News From Terre Haute, Indiana

September 22, 2013

ISU Flight Academy takes off

Open House shows off new ISU facility to Wabash Valley

Dianne Frances D. Powell
The Tribune-Star

TERRE HAUTE — The Indiana State University Flight Academy is ready for take off.

The Flight Academy, located at the Terre Haute International Airport-Hulman Field opened its doors to the public at an open-house event Saturday.

More than 200 parents, students, university officials, airport officials and members of the community were greeted at the new facility with the sign, “Welcome to the ISU Flight Academy.”

Chief pilot Kevin Donnar said that the open house is an opportunity to welcome and show the public the new facility.

The new facility is a two-story building that consists of a hanger (where planes are kept), conference rooms, briefing rooms, flight planning rooms and break rooms, among others. On the second floor, there are classrooms, an instruction lounge and an observation lounge overlooking the ramp.

“What a great addition to the airport,” said airport executive director Bill McKown.

He calls the ISU-airport relationship “a lasting partnership, for sure.”

The summer renovation and upgrade of the former FedEx building in the airport property, which also included the hanger and parking lot, cost $640,000, McKown said.

ISU furnished the building and bought a new fleet of aircraft. The entire fleet cost under $2 million, said Harry Minniear, Aviation Technology Department chairman.

There are 12 aircraft, several of which are Diamond DA40s that ISU purchased from the U.S. Air Force Academy, a release said.

The flight academy opened Tuesday.

“We’re excited about our opening here and the opportunities for ... student success,” Minniear said.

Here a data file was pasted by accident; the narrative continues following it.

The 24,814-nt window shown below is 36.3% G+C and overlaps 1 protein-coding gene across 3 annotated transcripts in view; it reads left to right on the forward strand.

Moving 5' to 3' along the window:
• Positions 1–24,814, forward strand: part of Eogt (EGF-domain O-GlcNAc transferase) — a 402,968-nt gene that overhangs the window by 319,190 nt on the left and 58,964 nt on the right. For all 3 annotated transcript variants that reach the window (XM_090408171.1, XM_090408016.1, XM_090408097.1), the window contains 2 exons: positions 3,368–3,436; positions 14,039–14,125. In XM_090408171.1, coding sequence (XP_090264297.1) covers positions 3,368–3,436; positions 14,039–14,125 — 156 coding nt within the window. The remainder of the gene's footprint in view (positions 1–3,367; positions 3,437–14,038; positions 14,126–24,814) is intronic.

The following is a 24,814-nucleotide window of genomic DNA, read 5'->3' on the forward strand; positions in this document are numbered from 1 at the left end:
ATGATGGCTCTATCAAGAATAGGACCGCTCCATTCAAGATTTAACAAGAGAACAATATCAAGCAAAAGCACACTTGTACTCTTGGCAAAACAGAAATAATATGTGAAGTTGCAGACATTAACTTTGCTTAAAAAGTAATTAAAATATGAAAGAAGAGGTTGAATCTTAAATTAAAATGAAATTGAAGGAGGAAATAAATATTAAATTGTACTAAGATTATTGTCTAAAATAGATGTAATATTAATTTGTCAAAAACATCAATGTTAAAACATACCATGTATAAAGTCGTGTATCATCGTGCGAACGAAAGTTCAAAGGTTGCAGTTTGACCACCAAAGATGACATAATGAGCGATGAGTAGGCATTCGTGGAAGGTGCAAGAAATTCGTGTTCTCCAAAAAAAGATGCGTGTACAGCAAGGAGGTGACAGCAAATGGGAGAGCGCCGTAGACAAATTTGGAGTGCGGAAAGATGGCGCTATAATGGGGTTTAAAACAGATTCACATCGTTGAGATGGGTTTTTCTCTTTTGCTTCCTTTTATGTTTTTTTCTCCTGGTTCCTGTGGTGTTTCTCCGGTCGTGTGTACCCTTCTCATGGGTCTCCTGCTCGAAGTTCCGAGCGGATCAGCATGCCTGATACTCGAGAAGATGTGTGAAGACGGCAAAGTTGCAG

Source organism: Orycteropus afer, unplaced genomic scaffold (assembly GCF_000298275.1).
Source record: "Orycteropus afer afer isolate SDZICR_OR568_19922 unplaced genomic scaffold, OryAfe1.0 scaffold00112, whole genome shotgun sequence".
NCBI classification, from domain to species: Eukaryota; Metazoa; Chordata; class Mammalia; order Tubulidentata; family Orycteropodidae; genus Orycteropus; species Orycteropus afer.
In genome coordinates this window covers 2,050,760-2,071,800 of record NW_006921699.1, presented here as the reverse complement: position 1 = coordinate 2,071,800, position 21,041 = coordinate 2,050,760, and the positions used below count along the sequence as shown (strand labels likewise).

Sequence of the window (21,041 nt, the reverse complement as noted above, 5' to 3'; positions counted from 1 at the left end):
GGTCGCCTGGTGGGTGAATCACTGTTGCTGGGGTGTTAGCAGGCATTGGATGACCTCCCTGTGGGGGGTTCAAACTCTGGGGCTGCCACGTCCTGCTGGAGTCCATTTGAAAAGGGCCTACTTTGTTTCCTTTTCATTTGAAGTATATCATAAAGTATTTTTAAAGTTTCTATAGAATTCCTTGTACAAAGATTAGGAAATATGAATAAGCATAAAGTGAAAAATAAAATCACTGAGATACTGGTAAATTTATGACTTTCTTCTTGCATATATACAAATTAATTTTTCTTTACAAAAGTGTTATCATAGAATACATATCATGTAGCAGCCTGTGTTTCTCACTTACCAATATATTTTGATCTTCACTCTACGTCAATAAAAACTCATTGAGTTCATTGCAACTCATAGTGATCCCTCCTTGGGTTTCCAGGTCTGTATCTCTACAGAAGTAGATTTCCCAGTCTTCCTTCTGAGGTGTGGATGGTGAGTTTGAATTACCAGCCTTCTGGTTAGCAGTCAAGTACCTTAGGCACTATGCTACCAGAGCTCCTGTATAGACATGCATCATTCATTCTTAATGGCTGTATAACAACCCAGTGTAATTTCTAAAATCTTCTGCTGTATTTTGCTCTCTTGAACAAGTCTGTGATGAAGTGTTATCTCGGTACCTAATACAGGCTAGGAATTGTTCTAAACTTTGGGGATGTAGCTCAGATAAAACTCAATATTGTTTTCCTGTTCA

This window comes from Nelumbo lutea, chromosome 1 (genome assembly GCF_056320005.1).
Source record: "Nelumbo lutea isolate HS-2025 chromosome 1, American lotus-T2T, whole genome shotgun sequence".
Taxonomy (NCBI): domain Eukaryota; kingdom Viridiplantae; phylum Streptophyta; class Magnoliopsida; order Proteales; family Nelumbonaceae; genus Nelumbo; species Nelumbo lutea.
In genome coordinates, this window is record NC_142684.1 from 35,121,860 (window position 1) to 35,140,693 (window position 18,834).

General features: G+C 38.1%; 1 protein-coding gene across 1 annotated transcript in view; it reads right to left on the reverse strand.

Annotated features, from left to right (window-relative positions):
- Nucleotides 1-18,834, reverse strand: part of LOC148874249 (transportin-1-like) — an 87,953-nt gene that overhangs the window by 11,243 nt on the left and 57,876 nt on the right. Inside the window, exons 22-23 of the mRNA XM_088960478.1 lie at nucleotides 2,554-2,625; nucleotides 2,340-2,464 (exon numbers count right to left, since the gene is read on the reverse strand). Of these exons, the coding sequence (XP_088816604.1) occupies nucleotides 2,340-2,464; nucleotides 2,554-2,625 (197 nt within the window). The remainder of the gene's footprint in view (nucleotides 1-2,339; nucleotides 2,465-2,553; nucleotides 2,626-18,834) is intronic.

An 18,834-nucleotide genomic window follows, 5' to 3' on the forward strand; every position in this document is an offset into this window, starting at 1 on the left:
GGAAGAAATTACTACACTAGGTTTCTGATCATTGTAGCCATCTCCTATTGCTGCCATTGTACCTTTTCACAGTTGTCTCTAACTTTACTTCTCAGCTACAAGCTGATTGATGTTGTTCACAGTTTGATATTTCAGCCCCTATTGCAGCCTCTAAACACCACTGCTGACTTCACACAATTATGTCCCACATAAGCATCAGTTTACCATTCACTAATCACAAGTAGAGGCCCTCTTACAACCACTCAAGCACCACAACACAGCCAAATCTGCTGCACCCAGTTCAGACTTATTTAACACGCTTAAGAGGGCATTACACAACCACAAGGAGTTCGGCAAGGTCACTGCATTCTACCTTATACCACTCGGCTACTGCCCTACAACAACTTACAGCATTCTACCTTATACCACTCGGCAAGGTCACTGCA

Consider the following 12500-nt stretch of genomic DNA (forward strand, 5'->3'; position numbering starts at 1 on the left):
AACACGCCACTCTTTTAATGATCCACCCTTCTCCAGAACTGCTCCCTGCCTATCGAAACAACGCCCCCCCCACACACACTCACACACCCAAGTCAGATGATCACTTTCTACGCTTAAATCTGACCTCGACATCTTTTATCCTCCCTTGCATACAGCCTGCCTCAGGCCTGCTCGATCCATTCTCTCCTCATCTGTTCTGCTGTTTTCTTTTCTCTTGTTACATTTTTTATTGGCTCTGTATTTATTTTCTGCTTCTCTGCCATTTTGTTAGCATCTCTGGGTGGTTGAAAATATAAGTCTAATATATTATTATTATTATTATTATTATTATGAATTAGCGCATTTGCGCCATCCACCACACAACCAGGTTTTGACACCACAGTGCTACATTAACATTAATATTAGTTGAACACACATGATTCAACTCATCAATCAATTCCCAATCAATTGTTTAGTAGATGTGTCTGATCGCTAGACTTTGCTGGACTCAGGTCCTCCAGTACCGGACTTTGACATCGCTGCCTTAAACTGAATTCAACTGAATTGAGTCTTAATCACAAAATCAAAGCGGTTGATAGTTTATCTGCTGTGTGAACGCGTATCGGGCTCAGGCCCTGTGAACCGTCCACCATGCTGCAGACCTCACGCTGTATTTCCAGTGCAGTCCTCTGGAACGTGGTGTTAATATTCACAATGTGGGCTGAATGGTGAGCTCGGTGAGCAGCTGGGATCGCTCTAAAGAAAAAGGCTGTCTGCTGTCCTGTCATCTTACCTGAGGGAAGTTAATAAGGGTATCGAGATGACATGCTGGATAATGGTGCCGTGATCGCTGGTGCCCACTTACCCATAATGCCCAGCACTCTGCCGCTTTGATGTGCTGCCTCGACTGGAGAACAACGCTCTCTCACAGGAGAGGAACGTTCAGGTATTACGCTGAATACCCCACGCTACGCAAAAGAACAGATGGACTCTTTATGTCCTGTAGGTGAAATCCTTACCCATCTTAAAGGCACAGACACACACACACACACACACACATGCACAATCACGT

“I’m very excited about the future” and the opportunities to grow the program, he added.

ISU offers bachelor’s degrees in aviation professional and aviation management. Students take classes at the ISU campus and also spend time at the flight academy for hands-on learning.

“My goal is to provide adequate training to increase students’ eligibility for employment,” Donnar said.

And students are learning with state-of-the-art technology.

“Some of the aircraft in the fleet have upgraded avionics, close to what commercial aircraft use,” he added.

And this is important for student success, said Robert English, interim dean of the College of Technology.

The flight academy gives students access to planes that have current technology installed, “which makes it easier for them to be successful when they graduate,” English said.

In addition to airplanes, there was also food at the event.

Attendees sat down at tables inside the hanger. Aircraft were parked on the ramp outside for people to look at and explore.

One of the attendees was Tina Bowles from Indianapolis. Her son, Wyatt, attends ISU.

“It’s our first time to come and see this. It’s nice that they brought the parents out to see this,” she said.

“I’m so impressed with what they’re doing here,” Bowles said, adding that her son is “getting a really good flight education.”

“The instructors and the school are doing a fabulous job,” Bowles said.

Her son agrees.

“I love the facility,” Wyatt said.

Wyatt said that the one-on-one time with the flight instructor is valuable to him.

“The hands-on experience is priceless, especially in this field. Without the experience, you can’t do it right,” the 19-year-old pro flight and aviation technology student said.

“I’m looking forward to watching him grow in the next four years,” Bowles said of her son.

The event was also attended by Boy Scout troops from across the Wabash Valley. The troops were camping on airport grounds this weekend as part of their fall camporee focused on the aviation merit badge.

“This has really sparked the interest of young people here,” McKown said.

The Boy Scouts were exposed to the “excitement of aviation,” McKown said. And many are looking forward to the possibilities.

“It’s big for ISU, and it’s big for the community as well,” Minniear said of the academy.

Tribune-Star Reporter Dianne Frances D. Powell can be reached at 812-231-4299 or dianne.powell@trib